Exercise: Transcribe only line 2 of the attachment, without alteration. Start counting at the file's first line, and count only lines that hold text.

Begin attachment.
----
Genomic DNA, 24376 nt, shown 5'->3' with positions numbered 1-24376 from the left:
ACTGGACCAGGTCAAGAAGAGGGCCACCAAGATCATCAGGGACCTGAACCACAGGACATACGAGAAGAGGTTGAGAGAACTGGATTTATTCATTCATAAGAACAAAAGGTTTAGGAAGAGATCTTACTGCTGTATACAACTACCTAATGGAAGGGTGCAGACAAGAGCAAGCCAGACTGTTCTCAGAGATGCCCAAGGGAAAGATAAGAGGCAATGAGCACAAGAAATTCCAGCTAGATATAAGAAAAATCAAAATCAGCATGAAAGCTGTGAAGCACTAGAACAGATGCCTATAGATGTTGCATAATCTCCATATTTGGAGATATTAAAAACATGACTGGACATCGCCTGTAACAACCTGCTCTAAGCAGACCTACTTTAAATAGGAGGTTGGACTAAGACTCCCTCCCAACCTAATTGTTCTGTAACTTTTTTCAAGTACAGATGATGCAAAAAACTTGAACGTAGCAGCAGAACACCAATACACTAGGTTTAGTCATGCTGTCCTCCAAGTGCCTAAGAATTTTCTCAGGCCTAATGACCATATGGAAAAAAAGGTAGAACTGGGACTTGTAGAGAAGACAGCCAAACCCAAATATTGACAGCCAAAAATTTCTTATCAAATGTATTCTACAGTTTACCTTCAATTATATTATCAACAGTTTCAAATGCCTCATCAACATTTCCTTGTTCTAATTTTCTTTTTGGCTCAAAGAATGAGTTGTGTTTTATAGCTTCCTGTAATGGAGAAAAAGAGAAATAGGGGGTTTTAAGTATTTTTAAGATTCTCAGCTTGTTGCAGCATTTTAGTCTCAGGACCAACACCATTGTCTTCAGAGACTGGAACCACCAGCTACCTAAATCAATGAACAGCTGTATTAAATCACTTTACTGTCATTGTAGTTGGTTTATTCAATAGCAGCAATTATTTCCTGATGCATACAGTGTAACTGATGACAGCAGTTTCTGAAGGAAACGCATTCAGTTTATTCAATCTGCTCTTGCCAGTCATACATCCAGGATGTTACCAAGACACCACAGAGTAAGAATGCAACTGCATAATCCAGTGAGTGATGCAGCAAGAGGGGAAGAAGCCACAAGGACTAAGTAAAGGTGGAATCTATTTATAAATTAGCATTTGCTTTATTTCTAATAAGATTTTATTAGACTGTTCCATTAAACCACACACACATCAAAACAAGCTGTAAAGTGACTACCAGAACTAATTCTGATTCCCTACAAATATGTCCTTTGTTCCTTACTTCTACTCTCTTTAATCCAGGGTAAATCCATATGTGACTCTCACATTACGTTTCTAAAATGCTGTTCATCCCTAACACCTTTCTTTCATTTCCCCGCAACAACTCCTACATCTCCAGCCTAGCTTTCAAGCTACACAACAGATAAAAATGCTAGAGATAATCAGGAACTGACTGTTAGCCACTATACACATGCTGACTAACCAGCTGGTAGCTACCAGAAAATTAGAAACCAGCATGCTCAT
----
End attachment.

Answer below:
ACTGGACCAGGTCAAGAAGAGGGCCACCAAGATCATCAGGGACCTGAACCACAGGACATACGAGAAGAGGTTGAGAGAACTGGATTTATTCATTCATAAGAACAAAAGGTTTAGGAAGAGATCTTACTGCTGTATACAACTACCTAATGGAAGGGTGCAGACAAGAGCAAGCCAGACTGTTCTCAGAGATGCCCAAGGGAAAGATAAGAGGCAATGAGCACAAGAAATTCCAGCTAGATATAAGAAAAATCAAAATCAGCATGAAAGCTGTGAAGCACTAGAACAGATGCCTATAGATGTTGCATAATCTCCATATTTGGAGATATTAAAAACATGACTGGACATCGCCTGTAACAACCTGCTCTAAGCAGACCTACTTTAAATAGGAGGTTGGACTAAGACTCCCTCCCAACCTAATTGTTCTGTAACTTTTTTCAAGTACAGATGATGCAAAAAACTTGAACGTAGCAGCAGAACACCAATACACTAGGTTTAGTCATGCTGTCCTCCAAGTGCCTAAGAATTTTCTCAGGCCTAATGACCATATGGAAAAAAAGGTAGAACTGGGACTTGTAGAGAAGACAGCCAAACCCAAATATTGACAGCCAAAAATTTCTTATCAAATGTATTCTACAGTTTACCTTCAATTATATTATCAACAGTTTCAAATGCCTCATCAACATTTCCTTGTTCTAATTTTCTTTTTGGCTCAAAGAATGAGTTGTGTTTTATAGCTTCCTGTAATGGAGAAAAAGAGAAATAGGGGGTTTTAAGTATTTTTAAGATTCTCAGCTTGTTGCAGCATTTTAGTCTCAGGACCAACACCATTGTCTTCAGAGACTGGAACCACCAGCTACCTAAATCAATGAACAGCTGTATTAAATCACTTTACTGTCATTGTAGTTGGTTTATTCAATAGCAGCAATTATTTCCTGATGCATACAGTGTAACTGATGACAGCAGTTTCTGAAGGAAACGCATTCAGTTTATTCAATCTGCTCTTGCCAGTCATACATCCAGGATGTTACCAAGACACCACAGAGTAAGAATGCAACTGCATAATCCAGTGAGTGATGCAGCAAGAGGGGAAGAAGCCACAAGGACTAAGTAAAGGTGGAATCTATTTATAAATTAGCATTTGCTTTATTTCTAATAAGATTTTATTAGACTGTTCCATTAAACCACACACACATCAAAACAAGCTGTAAAGTGACTACCAGAACTAATTCTGATTCCCTACAAATATGTCCTTTGTTCCTTACTTCTACTCTCTTTAATCCAGGGTAAATCCATATGTGACTCTCACATTACGTTTCTAAAATGCTGTTCATCCCTAACACCTTTCTTTCATTTCCCCGCAACAACTCCTACATCTCCAGCCTAGCTTTCAAGCTACACAACAGATAAAAATGCTAGAGATAATCAGGAACTGACTGTTAGCCACTATACACATGCTGACTAACCAGCTGGTAGCTACCAGAAAATTAGAAACCAGCATGCTCAT